Here are 7 tips ranging from meal planning & shopping to cooking and serving that will help you be the most prepared, relaxed & chic holiday hostess around…….. CHEERS
The season of holiday cooking involves a range of menus, expectations and budgets. Here are some tips to help make the holiday season bright and budget-friendly when you’re entertaining friends and family:
Cooking for a crowd — even if you don’t have one to feed at your table just yet — is the best way to avoid any holiday season surprises. Gather the essentials early for bubbly casseroles and warming stews that are not only seasonal, but time-saving: make double the dinner a week or two before the holiday rush begins, and tuck the second portion in the freezer.
If the amount of guests stacking up for your next holiday feast feels overwhelming, consider shifting the menu to a potluck. Allowing guests to contribute their family’s favorite dish not only helps save the host time and money instead of buying all the recipe supplies, but it also gives everyone the opportunity to share their own traditions.
MAYBE A FESTIVE PUNCH………
One of the biggest costs of cooking for a crowd is not found on the plate, but in the glass. A punch stretches a bottle of wine to its fullest, and added ingredients like cranberry juice plus berries and lemon slices or mulling spices gives each sip a more festive and unique touch. Also, try a punch recipe with ice cream for a decadent non-alcoholic version for kids or adults that don’t imbibe.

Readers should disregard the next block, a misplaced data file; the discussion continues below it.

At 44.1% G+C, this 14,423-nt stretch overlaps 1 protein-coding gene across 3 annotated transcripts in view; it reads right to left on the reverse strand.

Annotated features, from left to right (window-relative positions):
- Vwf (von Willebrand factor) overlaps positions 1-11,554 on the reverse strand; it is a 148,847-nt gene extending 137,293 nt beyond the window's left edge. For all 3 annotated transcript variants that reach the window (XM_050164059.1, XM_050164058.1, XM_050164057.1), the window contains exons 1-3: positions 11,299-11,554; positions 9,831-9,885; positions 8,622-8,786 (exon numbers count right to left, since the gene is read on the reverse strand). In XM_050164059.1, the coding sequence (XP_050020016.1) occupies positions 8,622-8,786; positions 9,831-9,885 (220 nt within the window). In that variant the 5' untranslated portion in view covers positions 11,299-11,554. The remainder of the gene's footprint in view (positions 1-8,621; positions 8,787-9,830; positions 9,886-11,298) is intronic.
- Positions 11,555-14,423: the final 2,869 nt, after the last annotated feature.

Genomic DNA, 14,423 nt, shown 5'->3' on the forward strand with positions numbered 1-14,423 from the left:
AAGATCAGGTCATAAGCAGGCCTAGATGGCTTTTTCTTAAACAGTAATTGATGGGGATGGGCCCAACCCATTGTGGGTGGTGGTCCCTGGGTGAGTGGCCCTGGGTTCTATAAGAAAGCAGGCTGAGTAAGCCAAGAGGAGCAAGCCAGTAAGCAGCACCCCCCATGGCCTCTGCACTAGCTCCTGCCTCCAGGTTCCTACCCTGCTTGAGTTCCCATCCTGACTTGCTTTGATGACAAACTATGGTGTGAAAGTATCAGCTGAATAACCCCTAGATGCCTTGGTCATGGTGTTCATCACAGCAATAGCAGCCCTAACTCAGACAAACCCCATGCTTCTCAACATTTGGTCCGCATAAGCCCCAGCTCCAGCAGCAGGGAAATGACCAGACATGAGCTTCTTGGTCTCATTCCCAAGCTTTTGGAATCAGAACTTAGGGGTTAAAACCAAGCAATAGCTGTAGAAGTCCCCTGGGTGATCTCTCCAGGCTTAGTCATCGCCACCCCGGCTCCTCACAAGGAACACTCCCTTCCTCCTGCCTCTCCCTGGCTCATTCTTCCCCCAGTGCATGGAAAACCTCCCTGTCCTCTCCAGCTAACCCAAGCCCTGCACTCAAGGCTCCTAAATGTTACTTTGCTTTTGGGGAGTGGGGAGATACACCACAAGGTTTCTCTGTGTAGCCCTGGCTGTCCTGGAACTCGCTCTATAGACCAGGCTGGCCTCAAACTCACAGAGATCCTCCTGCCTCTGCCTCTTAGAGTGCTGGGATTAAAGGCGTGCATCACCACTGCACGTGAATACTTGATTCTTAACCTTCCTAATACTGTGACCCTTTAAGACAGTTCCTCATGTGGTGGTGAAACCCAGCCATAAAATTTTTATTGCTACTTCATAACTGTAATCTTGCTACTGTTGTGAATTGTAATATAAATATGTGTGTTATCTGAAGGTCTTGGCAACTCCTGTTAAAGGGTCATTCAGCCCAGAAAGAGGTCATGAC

More Sides, Less Meat
Shifting the focus from meat to sides allows seasonal vegetables to shine, while also costing you less than the large roasts and poultry meant to serve a crowd. Pick a smaller bird or roast, and bulk up the selection of side dishes. Variety is the key to a successful collection of sides: plan on three to four dishes for a crowd of eight to 10 guests. Pick a combination of make-ahead and fresh sides to bring excitement to the plate through texture and your guests won’t miss the extra serving of meat.
Brunch is Best
Brunch foods, which often have eggs or bread at the center of the plate, are cheaper meals to cook and incorporate holiday recipe necessities you’ve already stocked up on like butter, flour and sugar. When planning a brunch menu, pick make-ahead dishes as the centerpiece for the meal, like quiche or cinnamon rolls. Since many holiday gatherings take place at night, planning a holiday brunch with friends makes for thankful and eager guests.
If your traditional meal each year revolves around a dazzling, expensive roast, don’t skip it. Shop and cook consciously before the holiday season begins by making a food budget for the meal. Cooking from pantry staples like pasta or rice dishes, eggs or soups in the weeks leading up to your big meal, will help you save the money you need to keep your holiday just like you remember it.
Simple Menus, Happy Cook
When planning a holiday meal, it is easy to let the excitement of the season carry the menu away. By narrowing the menu into a collection of your very favorite recipes, it makes for a less stressed and more confident cook. For example, pick either a sweet potato or white potato dish, but not both. Having less on the table makes the dishes memorable and likely tastier because of the cook’s clearer focus.